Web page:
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Overcoming the return to the office challenges

Adrian Lewis, Director - Activ Absence

This September saw large numbers of employees finally heading head back to the office, and now employers face the challenge of deciding if they will continue offering flexible working and how this will work in practice in the long term, says Adrian Lewis from Activ Absence.

Recent research from LifeSearch highlighted that  44% of British employees want some form of hybrid working, but this dropped to just 27% for over-55s, with 46% saying they would rather be full-time in the workplace and 21% preferring to be at home full-time.

Lewis says, “This survey highlights how challenging it is for businesses right now as they try to get back to some normality after the lifting of Covid-19 restrictions, but still want to embrace flexible ways of working. Each employee will have their own view on what works best for them and trying to accommodate everyone is going to be tricky.

“With Furlough ending, companies must decide what they want to do with staff and where they want them to work. We anticipate the next few months for employers will be spent working out how flexible ways of working can actually work in practice.”

Many companies are taking different approaches. The Bank of England Governor recently said Bank staff could work from home all week[i] after previously saying they would be expected to adopt the ‘hybrid’ model.

Goldman Sachs said in July they wanted people to return to the office full-time[ii]. And a pilot scheme is being designed by the Scottish National Party to trial a four-day working week[iii].

Elsewhere, Primark[iv] has introduced hybrid working for office-based staff returning to the workplace this month. Employees will be expected to attend the workplace for an average of three days a week, with their schedules based on individual role requirements and team level agreements.

Lewis adds, “The main challenge for employers will be managing their workforce and knowing where everyone is at any given time. Whilst the hybrid model does appear to offer the flexibility most people want, it could get complicated if everyone wants to work the same work pattern.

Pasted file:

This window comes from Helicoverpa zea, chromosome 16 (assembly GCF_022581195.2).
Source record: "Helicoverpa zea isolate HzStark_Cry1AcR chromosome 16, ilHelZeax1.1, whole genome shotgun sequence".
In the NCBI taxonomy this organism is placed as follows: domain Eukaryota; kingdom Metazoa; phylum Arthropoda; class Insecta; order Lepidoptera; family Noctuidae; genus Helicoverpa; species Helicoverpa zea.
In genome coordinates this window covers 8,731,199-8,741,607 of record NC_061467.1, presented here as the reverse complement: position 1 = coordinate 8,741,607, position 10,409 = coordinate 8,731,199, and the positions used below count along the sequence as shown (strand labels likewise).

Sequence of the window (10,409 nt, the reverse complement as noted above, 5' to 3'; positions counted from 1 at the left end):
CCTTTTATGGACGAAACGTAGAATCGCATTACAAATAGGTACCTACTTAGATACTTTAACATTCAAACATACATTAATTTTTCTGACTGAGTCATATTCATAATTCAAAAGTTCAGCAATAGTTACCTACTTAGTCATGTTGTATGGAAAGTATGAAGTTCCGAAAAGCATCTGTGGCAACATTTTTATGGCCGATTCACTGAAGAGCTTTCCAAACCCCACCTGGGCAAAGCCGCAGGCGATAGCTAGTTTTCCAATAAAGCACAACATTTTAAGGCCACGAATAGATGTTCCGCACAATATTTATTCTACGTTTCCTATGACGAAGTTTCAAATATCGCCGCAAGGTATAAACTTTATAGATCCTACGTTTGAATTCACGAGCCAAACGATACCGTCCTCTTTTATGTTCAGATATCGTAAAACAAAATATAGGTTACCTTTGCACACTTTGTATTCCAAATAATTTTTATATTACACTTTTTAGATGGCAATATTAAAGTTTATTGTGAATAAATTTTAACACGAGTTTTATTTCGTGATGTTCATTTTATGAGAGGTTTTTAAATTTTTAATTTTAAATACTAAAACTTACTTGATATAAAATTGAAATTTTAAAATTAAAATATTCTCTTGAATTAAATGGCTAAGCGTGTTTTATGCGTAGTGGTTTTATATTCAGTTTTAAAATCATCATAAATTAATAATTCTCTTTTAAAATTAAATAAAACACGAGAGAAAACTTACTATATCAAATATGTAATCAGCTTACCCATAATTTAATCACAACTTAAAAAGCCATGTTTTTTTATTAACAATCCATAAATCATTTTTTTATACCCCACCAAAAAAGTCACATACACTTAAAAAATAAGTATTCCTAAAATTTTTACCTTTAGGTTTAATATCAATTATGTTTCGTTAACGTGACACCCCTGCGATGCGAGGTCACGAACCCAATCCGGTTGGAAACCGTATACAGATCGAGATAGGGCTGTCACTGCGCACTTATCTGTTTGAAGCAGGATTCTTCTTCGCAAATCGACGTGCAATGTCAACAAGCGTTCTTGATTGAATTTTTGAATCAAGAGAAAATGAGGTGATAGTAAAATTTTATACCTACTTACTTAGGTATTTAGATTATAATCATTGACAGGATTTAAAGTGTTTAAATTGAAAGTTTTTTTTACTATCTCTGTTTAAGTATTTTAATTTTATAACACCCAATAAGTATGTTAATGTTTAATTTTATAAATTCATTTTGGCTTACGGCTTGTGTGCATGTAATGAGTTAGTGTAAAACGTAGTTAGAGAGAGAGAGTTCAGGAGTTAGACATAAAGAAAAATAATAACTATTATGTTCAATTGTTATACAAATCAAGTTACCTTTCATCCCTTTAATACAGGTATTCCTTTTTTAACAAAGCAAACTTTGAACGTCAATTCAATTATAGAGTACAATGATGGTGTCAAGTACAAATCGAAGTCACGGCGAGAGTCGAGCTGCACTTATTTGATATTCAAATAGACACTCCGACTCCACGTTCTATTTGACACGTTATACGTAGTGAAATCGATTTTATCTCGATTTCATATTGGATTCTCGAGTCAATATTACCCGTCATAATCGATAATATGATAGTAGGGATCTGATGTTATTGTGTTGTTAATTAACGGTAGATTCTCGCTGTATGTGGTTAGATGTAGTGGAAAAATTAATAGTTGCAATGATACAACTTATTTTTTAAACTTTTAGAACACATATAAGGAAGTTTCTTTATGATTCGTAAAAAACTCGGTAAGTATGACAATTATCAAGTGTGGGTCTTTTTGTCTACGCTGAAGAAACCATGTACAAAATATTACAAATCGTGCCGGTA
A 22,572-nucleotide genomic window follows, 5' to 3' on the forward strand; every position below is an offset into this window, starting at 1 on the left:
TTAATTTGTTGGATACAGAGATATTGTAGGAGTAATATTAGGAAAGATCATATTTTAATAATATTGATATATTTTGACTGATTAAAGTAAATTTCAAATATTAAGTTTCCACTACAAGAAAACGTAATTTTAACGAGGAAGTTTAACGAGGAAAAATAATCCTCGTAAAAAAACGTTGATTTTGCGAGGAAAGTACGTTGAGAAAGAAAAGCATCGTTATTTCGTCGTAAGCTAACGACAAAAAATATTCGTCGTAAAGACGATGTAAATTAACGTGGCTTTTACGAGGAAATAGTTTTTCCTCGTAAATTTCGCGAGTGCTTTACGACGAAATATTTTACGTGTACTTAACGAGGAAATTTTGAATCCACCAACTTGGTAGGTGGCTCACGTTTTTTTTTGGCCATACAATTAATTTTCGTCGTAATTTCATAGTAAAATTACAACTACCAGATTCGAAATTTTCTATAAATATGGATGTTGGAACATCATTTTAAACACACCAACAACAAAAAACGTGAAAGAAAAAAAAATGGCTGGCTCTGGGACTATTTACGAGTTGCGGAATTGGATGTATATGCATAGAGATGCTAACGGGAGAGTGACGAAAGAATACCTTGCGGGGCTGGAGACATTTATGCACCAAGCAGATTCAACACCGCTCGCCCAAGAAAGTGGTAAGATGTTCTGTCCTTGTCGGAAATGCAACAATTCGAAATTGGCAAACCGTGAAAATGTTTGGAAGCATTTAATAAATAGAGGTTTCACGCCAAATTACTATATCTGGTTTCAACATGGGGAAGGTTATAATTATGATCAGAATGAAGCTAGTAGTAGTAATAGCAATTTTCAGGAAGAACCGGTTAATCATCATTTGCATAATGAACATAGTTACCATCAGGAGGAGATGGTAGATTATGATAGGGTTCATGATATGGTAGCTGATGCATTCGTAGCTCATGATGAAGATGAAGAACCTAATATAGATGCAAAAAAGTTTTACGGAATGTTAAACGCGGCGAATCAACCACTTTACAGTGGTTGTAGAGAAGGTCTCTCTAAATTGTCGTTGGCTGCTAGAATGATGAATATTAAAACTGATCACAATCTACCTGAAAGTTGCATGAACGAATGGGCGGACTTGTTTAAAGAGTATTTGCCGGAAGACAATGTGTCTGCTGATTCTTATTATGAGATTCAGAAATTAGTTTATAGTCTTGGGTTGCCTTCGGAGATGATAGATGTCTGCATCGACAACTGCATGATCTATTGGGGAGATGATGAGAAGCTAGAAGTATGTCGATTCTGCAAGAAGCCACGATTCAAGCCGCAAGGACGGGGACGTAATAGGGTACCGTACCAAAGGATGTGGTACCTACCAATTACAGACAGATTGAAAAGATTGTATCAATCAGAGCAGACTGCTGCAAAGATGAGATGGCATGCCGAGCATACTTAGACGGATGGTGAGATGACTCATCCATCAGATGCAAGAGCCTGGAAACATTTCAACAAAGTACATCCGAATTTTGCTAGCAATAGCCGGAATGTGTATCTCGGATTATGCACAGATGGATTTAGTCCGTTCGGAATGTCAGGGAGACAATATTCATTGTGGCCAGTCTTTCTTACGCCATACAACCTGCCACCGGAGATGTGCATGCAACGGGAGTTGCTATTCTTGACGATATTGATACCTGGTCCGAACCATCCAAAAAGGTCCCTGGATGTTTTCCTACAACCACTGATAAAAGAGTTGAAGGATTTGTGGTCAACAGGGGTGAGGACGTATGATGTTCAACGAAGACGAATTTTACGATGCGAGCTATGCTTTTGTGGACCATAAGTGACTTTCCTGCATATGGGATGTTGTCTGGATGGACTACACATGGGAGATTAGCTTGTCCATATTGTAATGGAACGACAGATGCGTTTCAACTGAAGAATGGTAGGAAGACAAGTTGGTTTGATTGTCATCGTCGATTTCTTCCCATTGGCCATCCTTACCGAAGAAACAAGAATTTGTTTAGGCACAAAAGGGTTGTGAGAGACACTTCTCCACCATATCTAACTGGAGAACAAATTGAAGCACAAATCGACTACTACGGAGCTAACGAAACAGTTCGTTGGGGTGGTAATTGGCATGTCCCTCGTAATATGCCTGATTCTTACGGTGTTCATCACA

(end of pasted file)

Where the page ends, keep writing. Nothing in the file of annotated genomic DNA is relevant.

“Employers need HR policies and systems to keep track of staff. They will want to ensure that any new working arrangements don’t have detrimental effect on company culture, camaraderie and productivity.  Whilst the pandemic was happening it was fine short term to have remote working, but longer-term businesses may not be set up for this to work indefinitely.

“One solution  to manage hybrid working is  absence management technology because it provides real-time visibility over an entire workforce so managers can see where employees are working on any given day, as well as tracking absences such as being off sick or on holiday.

“It helps with planning too, such as booking and getting approval on annual leave and ensuring things like back to work interviews are always conducted if someone has had a sick day. With employees potentially working in lots of different places on different days, this is a great tool for keeping track.

“It looks like hybrid and flexible working are here to stay, but it is important it’s introduced properly and the business has a robust system for managing the workforce.”

[i] https://www.dailymail.co.uk/news/article-9958491/Bank-England-staff-uproar-woke-Governor-Andrew-Bailey-says-work-home-WEEK.html

[ii] https://www.fnlondon.com/articles/goldman-sachs-says-up-to-50-of-staff-are-back-in-the-office-20210713

[iii] https://metro.co.uk/2021/09/03/will-the-uk-introduce-a-four-day-working-week-trials-have-begun-15200015/

[iv] https://employeebenefits.co.uk/primark-implements-hybrid-working-model/

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